The Dire Condition of Kansas’ State Budget

Kansas State Budget

State of Kansas

In 2012, Kansas governor Sam Brownback and the state legislature passed a measure to reduce state income tax rates for all Kansans and eliminate income tax for some 300,000 LLCs. Brownback and his fellow statesmen reasoned that such a measure would re-energize the state economy and promote job creation; neither Brownback nor any of the legislators believed that such a reduction would have a net negative impact of the state pocketbook. As it turns out, the cuts — which only took effect in 2014 — have led to a massive downfall in tax revenue and prompted a variety of new measures in order to cover the shortage.

The figures for the most recent fiscal years show the extent of the problem with unmistakable clarity. In 2013, the state of Kansas brought in $2.931 billion; this was a modest increase from the $2.908 billion which was collected in 2012. In 2016, Kansas collected a startlingly low $2.249 billion. To put it differently, as a result of the cuts, in 2016 Kansas collected roughly $650 million less in individual income tax dollars than in every year prior to the passing of the cuts. Though all positive intent may be imparted to him, the governor’s actions have created a distressful predicament for the state’s budget.

Kansas has actually lost 700 jobs over the course of the past year and currently ranks sixth worst in the nation in terms of rate of job growth. In response to the revenue downfall, the state has been compelled to divert more than $1 billion away from road improvements, implement a sizable sales tax increase, slash tens of millions of dollars from higher education and exhaust all of its cash reserves. Though they were intended to promote economic growth, given the consequences which have followed it is impossible to call the tax cuts of 2012 anything but a failure.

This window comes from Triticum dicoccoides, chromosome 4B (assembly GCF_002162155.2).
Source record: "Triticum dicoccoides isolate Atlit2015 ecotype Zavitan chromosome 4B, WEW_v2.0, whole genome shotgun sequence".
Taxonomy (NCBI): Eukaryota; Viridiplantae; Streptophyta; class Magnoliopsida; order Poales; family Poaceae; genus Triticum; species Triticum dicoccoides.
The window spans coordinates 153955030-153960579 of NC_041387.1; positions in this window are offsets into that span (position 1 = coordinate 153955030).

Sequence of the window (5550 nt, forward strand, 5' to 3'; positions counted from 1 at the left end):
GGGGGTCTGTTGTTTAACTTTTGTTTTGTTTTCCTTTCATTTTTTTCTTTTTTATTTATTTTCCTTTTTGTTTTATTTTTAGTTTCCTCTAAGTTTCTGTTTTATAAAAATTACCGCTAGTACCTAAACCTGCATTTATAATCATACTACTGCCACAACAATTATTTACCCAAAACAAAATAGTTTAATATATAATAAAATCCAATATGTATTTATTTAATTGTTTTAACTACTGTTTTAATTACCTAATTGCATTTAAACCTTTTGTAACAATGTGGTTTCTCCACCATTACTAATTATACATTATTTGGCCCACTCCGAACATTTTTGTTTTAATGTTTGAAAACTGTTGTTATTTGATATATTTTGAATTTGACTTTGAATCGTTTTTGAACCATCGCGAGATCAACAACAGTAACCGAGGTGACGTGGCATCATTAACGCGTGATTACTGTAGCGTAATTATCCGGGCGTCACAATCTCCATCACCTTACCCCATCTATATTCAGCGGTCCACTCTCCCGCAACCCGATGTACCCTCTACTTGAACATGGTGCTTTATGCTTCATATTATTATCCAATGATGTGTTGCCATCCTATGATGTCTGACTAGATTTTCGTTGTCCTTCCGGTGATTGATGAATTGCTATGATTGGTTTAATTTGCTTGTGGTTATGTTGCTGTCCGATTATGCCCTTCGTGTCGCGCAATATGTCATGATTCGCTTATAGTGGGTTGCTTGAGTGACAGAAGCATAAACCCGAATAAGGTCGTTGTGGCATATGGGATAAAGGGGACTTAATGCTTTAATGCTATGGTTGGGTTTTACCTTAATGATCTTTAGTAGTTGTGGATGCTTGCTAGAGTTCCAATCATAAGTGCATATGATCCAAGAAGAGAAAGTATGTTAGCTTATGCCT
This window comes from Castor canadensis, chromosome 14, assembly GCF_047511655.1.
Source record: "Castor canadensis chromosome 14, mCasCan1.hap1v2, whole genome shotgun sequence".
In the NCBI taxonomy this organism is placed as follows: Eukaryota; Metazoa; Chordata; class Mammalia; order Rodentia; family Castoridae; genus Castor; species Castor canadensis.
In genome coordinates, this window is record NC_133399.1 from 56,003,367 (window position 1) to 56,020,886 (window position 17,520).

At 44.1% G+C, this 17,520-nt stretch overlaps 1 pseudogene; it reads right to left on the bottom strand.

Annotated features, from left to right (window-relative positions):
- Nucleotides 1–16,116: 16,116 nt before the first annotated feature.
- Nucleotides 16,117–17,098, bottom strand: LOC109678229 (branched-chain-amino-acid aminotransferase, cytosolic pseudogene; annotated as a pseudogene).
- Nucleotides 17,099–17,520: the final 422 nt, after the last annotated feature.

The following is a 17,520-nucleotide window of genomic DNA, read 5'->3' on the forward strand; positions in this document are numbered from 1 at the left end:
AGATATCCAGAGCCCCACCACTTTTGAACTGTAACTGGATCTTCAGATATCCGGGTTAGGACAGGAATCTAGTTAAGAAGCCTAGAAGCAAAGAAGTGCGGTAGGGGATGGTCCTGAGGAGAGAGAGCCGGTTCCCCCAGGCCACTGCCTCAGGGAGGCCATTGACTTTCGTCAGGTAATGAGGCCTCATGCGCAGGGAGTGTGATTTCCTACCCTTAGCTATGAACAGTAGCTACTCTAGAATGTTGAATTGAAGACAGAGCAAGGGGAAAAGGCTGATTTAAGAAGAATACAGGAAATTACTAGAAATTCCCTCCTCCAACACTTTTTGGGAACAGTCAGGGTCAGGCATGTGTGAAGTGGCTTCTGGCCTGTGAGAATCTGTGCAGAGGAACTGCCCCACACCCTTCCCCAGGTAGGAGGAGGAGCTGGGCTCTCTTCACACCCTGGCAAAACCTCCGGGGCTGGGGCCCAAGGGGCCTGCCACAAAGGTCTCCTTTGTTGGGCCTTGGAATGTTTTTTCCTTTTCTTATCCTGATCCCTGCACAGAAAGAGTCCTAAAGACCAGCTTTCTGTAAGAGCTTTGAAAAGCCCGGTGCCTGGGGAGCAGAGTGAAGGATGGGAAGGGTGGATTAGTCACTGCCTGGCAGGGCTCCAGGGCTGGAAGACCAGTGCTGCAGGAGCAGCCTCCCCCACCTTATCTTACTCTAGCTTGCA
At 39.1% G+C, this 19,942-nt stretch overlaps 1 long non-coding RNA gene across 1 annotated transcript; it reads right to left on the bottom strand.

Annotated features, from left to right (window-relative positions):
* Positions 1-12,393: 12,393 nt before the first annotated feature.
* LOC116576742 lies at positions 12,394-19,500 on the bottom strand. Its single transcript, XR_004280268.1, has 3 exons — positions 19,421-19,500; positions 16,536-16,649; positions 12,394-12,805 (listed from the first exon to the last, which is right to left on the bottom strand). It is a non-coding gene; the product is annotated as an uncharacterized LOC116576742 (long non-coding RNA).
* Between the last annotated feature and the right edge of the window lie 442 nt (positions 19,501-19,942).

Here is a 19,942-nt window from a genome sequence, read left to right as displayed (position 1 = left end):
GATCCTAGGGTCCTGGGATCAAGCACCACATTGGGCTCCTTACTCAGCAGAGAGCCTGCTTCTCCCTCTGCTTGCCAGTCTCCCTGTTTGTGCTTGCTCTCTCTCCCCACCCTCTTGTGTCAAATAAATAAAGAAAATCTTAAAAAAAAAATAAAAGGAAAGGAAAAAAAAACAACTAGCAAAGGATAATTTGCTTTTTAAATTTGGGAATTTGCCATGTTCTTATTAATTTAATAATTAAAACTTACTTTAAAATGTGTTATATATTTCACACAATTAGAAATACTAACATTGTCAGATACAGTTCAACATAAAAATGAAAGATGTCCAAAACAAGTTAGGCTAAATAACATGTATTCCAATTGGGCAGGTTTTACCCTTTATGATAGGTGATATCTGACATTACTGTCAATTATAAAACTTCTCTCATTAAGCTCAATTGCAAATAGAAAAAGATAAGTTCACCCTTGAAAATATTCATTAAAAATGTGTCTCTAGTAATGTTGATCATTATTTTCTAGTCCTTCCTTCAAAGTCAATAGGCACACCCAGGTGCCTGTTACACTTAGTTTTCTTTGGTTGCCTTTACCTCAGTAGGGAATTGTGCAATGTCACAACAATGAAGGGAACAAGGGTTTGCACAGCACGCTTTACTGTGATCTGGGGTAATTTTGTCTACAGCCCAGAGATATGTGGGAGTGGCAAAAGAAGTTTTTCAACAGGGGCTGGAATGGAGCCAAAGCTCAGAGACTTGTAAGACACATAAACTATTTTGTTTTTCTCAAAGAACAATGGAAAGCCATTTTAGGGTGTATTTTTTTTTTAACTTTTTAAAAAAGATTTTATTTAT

The governor has attempted to downplay the role of the tax cuts in creating the financial quandary: he’s alleged that recent financial projections have been overly optimistic, he’s highlighted the poor performance of the farm and oil industries, and he’s also reminded everyone that Kansas brought in more money in 2016 than in 2015. But these attempts ultimately fail to excuse the fact that, so far, the 2012 tax cuts have failed to deliver the benefits he promised and have led to the awful financial situation we see today.

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Alaska’s Current Tax Debate

Alaska Tax Debate

State of Alaska

The decline in oil tax revenue has sparked an important debate among Alaskan policymakers. Historically, Alaska’s oil supply has resulted in surpluses for its state government; now, with oil production on the decrease, state legislators are seeking measures in order to confront the newly created deficit. At this point, the debate has narrowed down to whether Alaska should adopt a state personal income tax or a sales tax. Alaska has been without a state personal income tax for 35 years and it has never collected sales taxes in its entire history.

The Institute for Taxation and Economic Policy (ITEP) released a report back in mid-July which addressed the issue of Alaska’s revenue woes. The report – which was entitled “Income Tax Offers Alaska a Brighter Fiscal Future” – makes the case that implementing personal income taxes for Alaskan residents is the better option. Essentially, the report propounds that adopting a personal income tax is more equitable, more sustainable in the long-term and also more financially beneficial to the bulk of Alaskans.

Though the debate is alive and well, several actions have already been taken. Governor Bill Walker has already made cuts to state spending and substantially curtailed tax breaks available to the oil industry. What’s more, Walker also reduced the maximum amount Alaskans may receive through the Permanent Fund; each person may now receive a maximum of $1,000 rather than the previous maximum of $2,072. The Permanent Fund is a statewide fund established to help ensure that a greater share of the Alaskan population benefits from the state’s oil stock.

Bringing balance to Alaska’s fiscal quandary will be no easy matter. Whatever option is selected, there will be a sizeable bite taken out of Alaskan pocketbooks. The hope is that the settling of Alaska’s revenue problems won’t disproportionately affect lower to middle level income families. So far, with all available evidence taken into consideration, it appears that reinstituting a personal income tax in conjunction with a few other measures is the surest means to provide both an equitable and sustainable financial future. Only time will tell if this is indeed the means which will be adopted.

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